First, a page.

Söderberg states at the end of this short work that it will probably prove more interesting to him than to others. It is certainly an unsatisfactory book from the reader’s perspective and this dissatisfaction derives at least in part from the very thing that makes it interesting to the author: as a young writer he started the story and put it away. Much later he came upon it and decided it was worth carrying on with. Consequently it is rather disjointed in tone and subject, rather confusing to this reader until I came upon Söderberg’s explanation.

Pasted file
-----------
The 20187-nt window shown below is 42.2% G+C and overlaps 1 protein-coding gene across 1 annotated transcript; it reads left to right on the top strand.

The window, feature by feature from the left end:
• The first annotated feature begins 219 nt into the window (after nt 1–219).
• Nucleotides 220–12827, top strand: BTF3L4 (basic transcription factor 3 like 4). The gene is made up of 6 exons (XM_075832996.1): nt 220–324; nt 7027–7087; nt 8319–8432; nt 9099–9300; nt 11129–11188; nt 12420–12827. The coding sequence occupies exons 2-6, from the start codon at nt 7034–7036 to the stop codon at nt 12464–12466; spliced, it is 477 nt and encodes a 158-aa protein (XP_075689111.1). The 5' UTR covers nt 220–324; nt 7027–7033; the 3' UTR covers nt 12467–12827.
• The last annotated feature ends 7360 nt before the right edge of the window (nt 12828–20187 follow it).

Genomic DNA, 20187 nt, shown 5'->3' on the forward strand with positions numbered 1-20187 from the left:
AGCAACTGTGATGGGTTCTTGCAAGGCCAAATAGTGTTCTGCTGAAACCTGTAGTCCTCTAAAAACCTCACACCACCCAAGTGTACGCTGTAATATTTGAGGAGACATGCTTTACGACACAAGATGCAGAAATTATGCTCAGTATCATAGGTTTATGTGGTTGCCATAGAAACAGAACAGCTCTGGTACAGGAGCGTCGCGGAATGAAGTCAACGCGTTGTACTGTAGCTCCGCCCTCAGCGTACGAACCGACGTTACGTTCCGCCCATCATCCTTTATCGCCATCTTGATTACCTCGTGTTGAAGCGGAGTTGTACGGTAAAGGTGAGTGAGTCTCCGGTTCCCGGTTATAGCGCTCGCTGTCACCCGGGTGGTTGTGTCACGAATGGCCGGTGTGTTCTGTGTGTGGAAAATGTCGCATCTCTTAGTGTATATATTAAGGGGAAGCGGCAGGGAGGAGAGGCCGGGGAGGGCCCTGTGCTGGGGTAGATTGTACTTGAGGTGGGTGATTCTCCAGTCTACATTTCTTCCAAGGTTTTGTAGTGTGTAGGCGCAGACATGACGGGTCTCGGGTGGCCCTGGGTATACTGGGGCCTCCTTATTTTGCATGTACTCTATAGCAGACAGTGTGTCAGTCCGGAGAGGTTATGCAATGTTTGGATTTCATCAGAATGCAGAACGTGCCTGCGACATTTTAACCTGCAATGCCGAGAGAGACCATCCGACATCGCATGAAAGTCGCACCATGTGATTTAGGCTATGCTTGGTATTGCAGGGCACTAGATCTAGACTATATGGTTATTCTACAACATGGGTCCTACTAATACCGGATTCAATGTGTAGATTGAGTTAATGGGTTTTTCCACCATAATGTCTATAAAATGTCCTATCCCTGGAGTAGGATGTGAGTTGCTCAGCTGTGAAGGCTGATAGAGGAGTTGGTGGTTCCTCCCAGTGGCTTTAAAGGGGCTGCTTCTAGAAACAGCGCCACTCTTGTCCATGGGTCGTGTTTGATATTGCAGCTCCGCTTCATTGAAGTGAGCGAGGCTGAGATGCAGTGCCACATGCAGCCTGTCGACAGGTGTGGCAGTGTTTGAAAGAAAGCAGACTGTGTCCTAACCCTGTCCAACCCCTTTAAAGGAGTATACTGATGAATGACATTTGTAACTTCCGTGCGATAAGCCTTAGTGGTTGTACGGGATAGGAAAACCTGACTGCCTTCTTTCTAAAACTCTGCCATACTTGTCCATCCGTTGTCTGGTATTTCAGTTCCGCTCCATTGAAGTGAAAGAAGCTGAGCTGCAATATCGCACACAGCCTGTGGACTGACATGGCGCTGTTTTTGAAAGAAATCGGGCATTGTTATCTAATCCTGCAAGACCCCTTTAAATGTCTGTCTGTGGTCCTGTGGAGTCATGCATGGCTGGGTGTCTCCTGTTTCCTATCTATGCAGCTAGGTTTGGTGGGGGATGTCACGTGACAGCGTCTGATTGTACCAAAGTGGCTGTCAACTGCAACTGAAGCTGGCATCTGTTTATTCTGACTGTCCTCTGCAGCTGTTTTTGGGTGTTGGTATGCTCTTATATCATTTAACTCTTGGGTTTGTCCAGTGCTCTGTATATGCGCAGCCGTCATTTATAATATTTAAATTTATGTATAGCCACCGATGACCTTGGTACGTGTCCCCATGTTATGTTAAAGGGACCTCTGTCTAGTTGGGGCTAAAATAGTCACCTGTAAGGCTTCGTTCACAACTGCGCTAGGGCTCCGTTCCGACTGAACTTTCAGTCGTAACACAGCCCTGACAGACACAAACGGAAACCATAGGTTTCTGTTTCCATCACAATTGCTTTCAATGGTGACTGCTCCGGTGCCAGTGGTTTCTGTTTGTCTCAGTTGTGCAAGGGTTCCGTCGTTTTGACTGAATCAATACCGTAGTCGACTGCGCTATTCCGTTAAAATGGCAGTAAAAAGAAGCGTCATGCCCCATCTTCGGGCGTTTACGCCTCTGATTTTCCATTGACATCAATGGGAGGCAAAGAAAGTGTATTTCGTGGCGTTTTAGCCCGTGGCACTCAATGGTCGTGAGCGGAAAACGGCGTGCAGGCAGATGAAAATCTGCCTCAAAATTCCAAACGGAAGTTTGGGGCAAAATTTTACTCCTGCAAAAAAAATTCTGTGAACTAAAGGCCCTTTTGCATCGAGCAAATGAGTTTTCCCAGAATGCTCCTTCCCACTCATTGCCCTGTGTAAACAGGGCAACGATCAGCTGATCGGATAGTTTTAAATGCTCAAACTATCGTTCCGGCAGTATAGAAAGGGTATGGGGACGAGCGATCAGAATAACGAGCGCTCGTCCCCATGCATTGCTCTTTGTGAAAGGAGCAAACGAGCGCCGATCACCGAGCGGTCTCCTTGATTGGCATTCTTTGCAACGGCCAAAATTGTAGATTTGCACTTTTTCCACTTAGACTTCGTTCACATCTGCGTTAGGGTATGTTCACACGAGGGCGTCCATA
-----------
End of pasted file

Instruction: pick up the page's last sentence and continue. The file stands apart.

The point of reading this might be as much sociological as literary, it serves to detail much about social life around the late nineteenth century in Sweden. It might also be used as a warning – and this will come as no surprise to those who have had close up experiences with poets – that the species is to be avoided at all costs. With the possible exception of Ted Hughes, what person has ever deserved the fate of being involved with one? I exclude from this general observation those like Roger McGough who think poetry should be fun, but Söderberg does not think life – or poetry – a laughing matter. He is – reading into the text of the story – a mere amateur poet, but no less to be avoided for that and parts of this make one cringe as he acknowledges without shrinking from the task himself, the ways in which Young Men of a Certain Sensitive Disposition think. Oh dear.
Certainly not in the class of Dr Glas, but worth a look all the same.